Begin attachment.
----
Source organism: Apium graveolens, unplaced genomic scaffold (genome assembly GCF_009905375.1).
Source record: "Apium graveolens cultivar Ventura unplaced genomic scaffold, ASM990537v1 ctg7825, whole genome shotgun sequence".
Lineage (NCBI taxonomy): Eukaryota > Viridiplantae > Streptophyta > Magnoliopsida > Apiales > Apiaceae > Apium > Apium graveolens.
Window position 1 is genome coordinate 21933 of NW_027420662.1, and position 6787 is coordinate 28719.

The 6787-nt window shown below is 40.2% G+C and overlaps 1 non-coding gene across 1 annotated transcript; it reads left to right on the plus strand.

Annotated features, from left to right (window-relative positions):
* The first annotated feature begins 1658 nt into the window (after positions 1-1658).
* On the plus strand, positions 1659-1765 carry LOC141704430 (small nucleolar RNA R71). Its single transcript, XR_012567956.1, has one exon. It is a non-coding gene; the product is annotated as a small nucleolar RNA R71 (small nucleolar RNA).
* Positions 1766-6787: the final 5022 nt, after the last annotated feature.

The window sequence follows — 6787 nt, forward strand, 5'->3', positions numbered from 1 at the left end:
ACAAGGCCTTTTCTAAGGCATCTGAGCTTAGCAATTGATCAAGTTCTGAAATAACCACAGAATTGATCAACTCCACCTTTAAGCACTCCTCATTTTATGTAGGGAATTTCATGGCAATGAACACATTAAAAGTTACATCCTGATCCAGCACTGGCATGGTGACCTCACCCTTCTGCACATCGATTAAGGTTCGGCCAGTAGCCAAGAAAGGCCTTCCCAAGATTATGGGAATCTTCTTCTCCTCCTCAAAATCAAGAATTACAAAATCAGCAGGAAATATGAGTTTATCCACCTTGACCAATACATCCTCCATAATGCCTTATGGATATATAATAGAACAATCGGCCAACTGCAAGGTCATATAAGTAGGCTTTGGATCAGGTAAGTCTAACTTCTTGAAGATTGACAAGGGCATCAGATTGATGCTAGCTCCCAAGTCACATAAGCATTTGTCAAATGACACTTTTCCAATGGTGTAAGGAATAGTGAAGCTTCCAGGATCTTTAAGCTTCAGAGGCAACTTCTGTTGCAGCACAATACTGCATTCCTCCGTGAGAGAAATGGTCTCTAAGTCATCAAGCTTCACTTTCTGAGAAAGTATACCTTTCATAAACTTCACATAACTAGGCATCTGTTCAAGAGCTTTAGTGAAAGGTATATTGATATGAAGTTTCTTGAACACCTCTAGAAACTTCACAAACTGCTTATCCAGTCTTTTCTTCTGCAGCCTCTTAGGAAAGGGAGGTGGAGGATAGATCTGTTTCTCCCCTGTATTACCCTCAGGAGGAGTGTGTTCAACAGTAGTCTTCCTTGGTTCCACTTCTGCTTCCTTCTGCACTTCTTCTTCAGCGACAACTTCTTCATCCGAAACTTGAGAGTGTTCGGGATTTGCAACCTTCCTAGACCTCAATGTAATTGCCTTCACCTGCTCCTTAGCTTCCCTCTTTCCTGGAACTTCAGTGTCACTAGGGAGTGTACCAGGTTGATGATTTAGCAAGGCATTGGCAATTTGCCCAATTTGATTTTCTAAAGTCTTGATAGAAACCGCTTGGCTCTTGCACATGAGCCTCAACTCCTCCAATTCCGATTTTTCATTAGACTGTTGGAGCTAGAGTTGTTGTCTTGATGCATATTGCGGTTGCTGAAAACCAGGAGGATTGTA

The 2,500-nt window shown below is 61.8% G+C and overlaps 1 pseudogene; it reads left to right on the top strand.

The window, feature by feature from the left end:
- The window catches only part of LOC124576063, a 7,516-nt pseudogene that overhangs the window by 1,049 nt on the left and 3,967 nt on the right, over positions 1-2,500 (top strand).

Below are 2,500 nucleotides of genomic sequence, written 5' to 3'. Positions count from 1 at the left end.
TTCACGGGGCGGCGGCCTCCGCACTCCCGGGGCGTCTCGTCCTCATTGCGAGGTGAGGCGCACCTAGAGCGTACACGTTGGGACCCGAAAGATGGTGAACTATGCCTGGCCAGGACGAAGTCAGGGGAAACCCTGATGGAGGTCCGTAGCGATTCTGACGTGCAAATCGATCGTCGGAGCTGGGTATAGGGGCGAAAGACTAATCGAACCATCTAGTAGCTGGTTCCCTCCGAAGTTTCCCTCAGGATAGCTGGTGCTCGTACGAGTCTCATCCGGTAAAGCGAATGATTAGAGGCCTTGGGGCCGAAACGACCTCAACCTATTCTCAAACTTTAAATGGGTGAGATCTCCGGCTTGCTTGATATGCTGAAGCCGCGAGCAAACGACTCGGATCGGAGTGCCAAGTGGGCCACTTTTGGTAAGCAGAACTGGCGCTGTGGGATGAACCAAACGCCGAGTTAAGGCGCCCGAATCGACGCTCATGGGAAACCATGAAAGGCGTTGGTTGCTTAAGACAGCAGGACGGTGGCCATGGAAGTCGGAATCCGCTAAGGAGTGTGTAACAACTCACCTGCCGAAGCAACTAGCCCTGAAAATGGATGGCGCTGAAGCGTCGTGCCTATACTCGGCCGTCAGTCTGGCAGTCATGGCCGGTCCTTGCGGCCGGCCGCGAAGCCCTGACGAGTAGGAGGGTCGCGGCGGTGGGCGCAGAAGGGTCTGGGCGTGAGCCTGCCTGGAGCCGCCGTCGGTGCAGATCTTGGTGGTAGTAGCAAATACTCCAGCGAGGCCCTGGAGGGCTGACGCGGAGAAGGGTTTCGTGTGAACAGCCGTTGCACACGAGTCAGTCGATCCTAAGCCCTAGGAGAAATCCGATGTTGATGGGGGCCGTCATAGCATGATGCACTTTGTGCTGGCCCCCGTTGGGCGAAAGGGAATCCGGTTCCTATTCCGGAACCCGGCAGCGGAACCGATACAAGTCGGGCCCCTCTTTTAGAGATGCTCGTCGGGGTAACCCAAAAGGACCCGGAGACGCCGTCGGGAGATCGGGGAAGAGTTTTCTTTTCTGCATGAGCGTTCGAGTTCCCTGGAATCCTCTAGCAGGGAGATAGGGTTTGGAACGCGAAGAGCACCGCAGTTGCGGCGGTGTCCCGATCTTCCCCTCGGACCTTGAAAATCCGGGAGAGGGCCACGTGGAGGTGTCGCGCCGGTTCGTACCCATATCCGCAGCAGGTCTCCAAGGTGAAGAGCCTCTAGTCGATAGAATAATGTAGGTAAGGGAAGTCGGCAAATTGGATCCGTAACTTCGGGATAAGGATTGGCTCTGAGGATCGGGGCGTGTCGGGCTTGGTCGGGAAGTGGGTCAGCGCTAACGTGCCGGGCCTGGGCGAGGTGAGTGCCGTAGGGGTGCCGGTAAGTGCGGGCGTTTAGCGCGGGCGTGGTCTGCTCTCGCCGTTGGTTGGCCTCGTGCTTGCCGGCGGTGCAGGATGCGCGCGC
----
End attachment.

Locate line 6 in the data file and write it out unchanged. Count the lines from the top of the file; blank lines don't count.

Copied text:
Annotated features, from left to right (window-relative positions):